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Could Hartford have taken Al Iafrate away from Boston instead of Glen Wesley though, if it was known that Iafrate would spend the next two seasons on the sidelines to mend his serious knee injuries? I'm not saying Iafrate has to suit up for at least one regular season game for the lowly Whalers at any time due to his injuries, but just for his contract.

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04-21-2017, 09:51 AM
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vadim sharifijanov
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Quote:
Originally Posted by Michael Whiteacre View Post
'87-'88 had Wesley paired up with Reed Larson on the second D pairing as Gord Kluzak was paired up with Bourque on the first pair. Wesley potted 19 goals and 35 assists for 54 points in 77 games with a +23 in '88-'89 for Boston.

'88-'89 saw Wesley get promoted to the first D pairing with Bourque as Kluzak was out for most of '88-'89 due to catastrophic knee injuries that proved to be eventually career-ending, and Wesley would go on to be Ray Bourque's blueline partner through '93-'94. I think Don Sweeney eventually got promoted to the first defensive pairing unit with Ray Bourque ostensibly to take Wesley's place due to Wesley being traded to Hartford.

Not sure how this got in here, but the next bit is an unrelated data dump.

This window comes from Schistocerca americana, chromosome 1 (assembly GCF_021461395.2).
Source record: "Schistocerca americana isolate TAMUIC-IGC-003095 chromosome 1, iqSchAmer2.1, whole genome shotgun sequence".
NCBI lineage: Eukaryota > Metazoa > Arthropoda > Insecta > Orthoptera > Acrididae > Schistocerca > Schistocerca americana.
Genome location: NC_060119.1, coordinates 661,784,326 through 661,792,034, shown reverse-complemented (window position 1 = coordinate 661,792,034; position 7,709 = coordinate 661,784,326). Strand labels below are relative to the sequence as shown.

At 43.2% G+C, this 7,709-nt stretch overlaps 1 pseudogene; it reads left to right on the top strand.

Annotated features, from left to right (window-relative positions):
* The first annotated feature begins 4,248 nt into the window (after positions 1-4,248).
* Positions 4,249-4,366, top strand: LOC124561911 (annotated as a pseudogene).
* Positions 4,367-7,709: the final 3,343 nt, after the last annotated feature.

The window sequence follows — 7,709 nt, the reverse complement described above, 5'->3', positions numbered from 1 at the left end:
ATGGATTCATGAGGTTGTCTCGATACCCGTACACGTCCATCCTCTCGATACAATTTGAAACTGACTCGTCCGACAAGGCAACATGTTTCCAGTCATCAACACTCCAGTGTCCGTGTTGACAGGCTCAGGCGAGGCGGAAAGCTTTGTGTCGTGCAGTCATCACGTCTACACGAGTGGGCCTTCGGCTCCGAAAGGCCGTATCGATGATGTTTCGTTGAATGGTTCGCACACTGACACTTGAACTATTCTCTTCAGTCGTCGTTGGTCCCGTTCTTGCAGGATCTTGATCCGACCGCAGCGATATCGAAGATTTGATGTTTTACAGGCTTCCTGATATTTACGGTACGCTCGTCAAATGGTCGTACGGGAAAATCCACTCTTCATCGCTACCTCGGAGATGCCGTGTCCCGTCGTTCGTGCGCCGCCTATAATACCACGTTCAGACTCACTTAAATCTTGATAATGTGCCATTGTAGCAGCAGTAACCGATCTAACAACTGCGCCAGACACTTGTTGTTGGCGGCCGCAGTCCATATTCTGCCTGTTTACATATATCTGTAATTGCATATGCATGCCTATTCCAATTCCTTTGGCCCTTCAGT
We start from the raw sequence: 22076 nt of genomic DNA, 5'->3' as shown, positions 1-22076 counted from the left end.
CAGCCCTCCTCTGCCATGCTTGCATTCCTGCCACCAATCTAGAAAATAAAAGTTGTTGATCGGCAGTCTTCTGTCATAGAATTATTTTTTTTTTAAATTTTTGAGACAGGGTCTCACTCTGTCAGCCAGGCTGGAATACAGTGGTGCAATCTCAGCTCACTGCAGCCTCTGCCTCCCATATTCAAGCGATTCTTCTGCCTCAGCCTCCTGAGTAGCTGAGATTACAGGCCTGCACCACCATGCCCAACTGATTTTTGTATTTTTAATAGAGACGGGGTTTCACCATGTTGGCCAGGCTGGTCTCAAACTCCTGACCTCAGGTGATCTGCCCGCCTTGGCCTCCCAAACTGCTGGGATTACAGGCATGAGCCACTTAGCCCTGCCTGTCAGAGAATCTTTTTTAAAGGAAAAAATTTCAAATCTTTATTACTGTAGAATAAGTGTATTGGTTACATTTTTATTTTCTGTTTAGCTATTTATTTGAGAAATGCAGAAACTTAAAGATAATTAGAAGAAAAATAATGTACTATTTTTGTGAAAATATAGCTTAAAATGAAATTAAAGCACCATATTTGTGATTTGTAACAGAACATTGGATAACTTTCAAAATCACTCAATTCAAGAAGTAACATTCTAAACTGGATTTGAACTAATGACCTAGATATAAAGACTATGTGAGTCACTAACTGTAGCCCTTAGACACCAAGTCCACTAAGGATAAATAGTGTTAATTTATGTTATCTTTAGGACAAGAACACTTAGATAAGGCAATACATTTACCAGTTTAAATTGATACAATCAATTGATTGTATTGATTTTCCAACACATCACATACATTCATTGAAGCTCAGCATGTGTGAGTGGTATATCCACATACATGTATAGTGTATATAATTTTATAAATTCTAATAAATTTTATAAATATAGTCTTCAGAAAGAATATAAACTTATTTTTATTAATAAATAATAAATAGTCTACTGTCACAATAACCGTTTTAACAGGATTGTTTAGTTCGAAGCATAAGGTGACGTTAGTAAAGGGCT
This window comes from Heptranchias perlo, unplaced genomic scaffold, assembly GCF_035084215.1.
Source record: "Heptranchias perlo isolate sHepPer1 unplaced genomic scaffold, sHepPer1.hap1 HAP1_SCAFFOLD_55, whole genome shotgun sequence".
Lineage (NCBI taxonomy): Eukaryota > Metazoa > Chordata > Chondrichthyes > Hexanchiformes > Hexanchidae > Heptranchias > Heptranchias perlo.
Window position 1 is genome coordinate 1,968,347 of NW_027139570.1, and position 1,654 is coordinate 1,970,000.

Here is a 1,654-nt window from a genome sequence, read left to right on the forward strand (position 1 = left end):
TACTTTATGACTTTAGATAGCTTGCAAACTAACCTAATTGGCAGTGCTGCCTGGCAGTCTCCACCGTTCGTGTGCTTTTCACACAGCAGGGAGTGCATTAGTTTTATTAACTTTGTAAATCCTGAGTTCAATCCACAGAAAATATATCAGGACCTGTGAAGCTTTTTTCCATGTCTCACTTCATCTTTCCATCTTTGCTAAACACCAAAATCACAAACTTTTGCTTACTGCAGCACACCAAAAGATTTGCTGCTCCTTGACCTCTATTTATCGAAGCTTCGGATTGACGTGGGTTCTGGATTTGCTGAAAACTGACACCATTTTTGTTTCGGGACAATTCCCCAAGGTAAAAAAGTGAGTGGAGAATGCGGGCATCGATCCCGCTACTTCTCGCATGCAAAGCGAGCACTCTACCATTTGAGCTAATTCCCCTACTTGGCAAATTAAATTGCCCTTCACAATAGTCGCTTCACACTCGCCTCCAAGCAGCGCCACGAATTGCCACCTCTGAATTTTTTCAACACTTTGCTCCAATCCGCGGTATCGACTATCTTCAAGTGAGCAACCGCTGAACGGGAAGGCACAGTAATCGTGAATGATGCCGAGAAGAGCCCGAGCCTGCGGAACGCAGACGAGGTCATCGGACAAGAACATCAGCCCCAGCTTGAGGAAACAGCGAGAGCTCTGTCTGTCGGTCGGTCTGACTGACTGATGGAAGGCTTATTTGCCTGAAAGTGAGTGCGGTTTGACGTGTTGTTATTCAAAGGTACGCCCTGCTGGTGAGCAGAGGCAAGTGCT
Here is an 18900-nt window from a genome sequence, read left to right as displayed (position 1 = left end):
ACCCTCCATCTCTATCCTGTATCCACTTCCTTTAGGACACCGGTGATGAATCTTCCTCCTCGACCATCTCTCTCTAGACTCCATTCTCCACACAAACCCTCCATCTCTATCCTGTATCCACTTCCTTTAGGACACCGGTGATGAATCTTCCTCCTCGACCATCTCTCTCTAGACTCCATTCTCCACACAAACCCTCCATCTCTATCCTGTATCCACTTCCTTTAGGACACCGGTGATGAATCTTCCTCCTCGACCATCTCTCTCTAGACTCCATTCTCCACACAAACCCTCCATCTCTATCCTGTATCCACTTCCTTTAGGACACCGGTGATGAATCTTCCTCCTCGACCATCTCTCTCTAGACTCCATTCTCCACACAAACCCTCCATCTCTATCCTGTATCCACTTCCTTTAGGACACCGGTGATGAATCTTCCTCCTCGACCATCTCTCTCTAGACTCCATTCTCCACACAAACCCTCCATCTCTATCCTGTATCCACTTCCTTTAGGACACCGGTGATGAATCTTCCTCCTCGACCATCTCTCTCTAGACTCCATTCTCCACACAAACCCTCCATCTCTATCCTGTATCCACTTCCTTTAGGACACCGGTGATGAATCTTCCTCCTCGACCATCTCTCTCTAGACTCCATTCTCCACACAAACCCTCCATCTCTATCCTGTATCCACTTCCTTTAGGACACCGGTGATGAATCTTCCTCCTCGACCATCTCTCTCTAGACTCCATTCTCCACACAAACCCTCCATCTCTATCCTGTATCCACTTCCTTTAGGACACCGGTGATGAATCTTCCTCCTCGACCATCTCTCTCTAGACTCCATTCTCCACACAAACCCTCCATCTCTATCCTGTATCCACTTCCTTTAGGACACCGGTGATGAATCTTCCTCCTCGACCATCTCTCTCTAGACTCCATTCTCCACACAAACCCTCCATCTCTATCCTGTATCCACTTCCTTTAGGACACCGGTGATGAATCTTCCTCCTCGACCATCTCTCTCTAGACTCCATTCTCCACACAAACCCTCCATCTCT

i think david shaw was paired with bourque at least in '93. i remember clearly shaw went from playing with leetch in new york to bourque in boston.

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04-21-2017, 09:58 AM
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Originally Posted by Michael Whiteacre View Post
Could Hartford have taken Al Iafrate away from Boston instead of Glen Wesley though, if it was known that Iafrate would spend the next two seasons on the sidelines to mend his serious knee injuries? I'm not saying Iafrate has to suit up for at least one regular season game for the lowly Whalers at any time due to his injuries, but just for his contract.
Why would the penny-pinching Whalers be taking on contracts from the deep-pocketed Bruins in the cap-free world?

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04-21-2017, 10:01 AM
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Michael Whiteacre